Multi-GPU mode explained
Multi-GPU Crossfire gaming explained
Both Nvidia's SLI and AMD's Crossfire allow you to combine/add a second, third or sometimes even a fourth similar generation graphics card (or add in more GPUs) to the one you already have in your PC. This way, you effectively try to double, triple or even quadruple your raw rendering gaming performance (in theory). The reality is this though; the more GPUs, the worse the scaling becomes and the more driver and CPU bound issues you will run into. Honestly, two GPUs in most scenarios is ideal in terms of multi-GPU gaming performance, always remember that.
You could for example place two or more AMD graphics cards into a Crossfire compatible motherboard, or two or more Nvidia GeForce graphics cards in SLI mode on a compatible motherboard. In today's article we'll use two way SLI GeForce GTX 780 graphics cards and thus two AMD Radeon R9 290X cards.
- A Crossfire compatible motherboard is pretty much ANY motherboard with multiple PCIe x16 slots (Gen 2.0 or higher) that is not an nForce motherboard.
- An SLI certified motherboard is an nForce motherboard with more than two PCIe x16 slots or a certified P55, P67, Z68, X58, Z77,Z87 or a X79 motherboard. Please check with the motherboard manufacturer whether or not it is SLI compatible. Keep that in mind, but most of the latest generations AMD and Intel based motherboards are compatible. A small note, if you are gaming on an AMD processor then on AMD's side the 900 series chipset supports SLI as well.
Once we seat the similar graphics cards on the carefully selected motherboard, we just bridge them together with in Nvidia's case, an SLI connector. This is no longer needed for AMD Radeon with the enw cards though. We'll explain in the next chapter. Then we install/update the drivers, after which most games can take advantage of the extra horsepower we just added into the system.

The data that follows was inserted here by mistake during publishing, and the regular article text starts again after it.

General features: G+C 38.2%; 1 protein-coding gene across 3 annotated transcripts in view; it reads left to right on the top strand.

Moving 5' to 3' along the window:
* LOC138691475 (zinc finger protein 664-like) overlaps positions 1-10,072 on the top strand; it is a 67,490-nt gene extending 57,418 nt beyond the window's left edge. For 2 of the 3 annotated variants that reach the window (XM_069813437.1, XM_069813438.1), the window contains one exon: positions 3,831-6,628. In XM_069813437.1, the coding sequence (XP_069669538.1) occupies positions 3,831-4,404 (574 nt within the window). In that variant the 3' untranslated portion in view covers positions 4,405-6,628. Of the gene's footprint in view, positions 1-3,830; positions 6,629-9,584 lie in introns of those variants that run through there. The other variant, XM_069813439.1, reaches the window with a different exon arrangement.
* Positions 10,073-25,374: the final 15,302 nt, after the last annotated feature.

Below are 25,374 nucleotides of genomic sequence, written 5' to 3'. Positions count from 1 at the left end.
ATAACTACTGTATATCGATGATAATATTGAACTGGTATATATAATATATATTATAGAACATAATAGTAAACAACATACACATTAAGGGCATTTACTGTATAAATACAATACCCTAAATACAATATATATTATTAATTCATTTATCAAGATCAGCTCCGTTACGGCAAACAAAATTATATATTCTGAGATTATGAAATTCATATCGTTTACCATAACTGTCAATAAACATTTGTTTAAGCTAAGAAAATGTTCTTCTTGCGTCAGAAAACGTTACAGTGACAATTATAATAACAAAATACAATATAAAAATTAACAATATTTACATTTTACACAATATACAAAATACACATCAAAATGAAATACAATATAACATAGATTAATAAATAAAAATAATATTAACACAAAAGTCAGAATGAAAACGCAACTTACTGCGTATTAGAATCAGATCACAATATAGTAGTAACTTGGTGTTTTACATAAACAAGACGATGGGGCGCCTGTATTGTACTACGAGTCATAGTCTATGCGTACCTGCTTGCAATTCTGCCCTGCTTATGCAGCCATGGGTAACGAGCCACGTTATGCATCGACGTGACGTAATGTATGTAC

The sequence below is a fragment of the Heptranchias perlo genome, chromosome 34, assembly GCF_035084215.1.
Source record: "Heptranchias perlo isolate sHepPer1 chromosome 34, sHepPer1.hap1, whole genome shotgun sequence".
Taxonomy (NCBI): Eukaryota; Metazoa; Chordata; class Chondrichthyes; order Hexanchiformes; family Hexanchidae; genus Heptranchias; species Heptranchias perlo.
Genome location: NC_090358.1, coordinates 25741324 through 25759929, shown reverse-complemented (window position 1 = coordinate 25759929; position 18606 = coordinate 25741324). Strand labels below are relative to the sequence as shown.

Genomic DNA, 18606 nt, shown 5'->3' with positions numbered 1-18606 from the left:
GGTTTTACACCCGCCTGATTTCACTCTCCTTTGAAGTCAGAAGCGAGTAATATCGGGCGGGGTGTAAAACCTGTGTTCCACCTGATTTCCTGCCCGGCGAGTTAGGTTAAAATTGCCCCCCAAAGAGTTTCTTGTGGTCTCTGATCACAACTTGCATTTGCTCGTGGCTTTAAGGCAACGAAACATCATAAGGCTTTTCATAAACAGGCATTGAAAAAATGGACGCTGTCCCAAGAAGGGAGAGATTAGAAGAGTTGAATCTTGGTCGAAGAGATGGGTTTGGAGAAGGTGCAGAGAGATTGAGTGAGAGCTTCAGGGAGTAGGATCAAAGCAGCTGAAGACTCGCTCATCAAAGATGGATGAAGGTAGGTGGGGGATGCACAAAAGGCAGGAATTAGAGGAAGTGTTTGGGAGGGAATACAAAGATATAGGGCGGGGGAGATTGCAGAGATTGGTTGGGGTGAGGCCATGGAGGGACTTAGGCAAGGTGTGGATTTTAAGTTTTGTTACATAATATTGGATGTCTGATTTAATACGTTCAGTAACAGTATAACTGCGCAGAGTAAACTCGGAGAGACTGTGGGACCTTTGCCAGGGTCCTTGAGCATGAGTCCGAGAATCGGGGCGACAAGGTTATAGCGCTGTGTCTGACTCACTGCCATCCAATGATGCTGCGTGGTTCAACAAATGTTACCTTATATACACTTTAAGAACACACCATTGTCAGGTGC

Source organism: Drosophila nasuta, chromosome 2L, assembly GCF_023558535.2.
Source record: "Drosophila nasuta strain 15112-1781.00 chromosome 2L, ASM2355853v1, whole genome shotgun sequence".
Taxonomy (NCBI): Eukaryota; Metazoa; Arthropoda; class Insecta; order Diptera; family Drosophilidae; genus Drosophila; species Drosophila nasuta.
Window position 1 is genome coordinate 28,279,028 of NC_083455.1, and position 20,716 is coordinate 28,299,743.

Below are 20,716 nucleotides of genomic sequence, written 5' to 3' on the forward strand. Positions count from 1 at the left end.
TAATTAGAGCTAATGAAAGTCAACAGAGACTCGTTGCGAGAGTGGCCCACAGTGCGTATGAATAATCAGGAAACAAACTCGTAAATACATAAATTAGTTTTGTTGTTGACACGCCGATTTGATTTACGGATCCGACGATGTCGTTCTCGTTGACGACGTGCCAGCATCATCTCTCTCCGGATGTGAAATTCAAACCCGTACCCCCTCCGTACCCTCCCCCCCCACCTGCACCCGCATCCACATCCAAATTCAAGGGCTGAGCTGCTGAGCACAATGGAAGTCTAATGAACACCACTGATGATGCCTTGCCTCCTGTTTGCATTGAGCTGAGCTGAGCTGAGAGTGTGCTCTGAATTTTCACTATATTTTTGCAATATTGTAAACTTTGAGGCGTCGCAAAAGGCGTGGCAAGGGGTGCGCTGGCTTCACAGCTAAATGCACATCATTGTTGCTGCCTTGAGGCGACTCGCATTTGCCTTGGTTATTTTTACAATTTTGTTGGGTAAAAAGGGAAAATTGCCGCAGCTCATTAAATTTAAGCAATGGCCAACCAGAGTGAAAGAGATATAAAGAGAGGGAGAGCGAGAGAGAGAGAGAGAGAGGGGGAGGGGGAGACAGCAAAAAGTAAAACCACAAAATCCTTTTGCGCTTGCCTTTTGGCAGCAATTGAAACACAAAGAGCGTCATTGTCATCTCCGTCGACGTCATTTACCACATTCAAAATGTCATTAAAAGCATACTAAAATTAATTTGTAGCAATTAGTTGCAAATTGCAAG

Once you install/update the drivers, the Catalyst control Center will detect the second GPU, after which most games can take advantage of the extra horsepower we just added into the system. Multi GPU rendering -- the idea is not new at all, if you are familiar with the hardware developments over the past couple of years you'll remember that 3dfx had a very familiar concept with the Voodoo 2 graphics cards series. There are multiple ways to manage two cards rendering one frame; think of Super tiling, it's a popular form of rendering. Alternate Frame Rendering, each card will render a frame (even/uneven) or Split Frame Rendering, simply one GPU renders the upper or the lower part of the frame. So you see, there are many methods where two or more GPUs can be utilized to bring you a substantial gain in performance.
The Crossfire connector going AWOL
Allow me to deal with this item straight away, are the Crossfire bridges dissapearing ? Yes and No. Not for the refresh products (260/270x/280x) just yet, but starting with the Radeon R9 290 and 290X the Crossfire bridges will dissapear.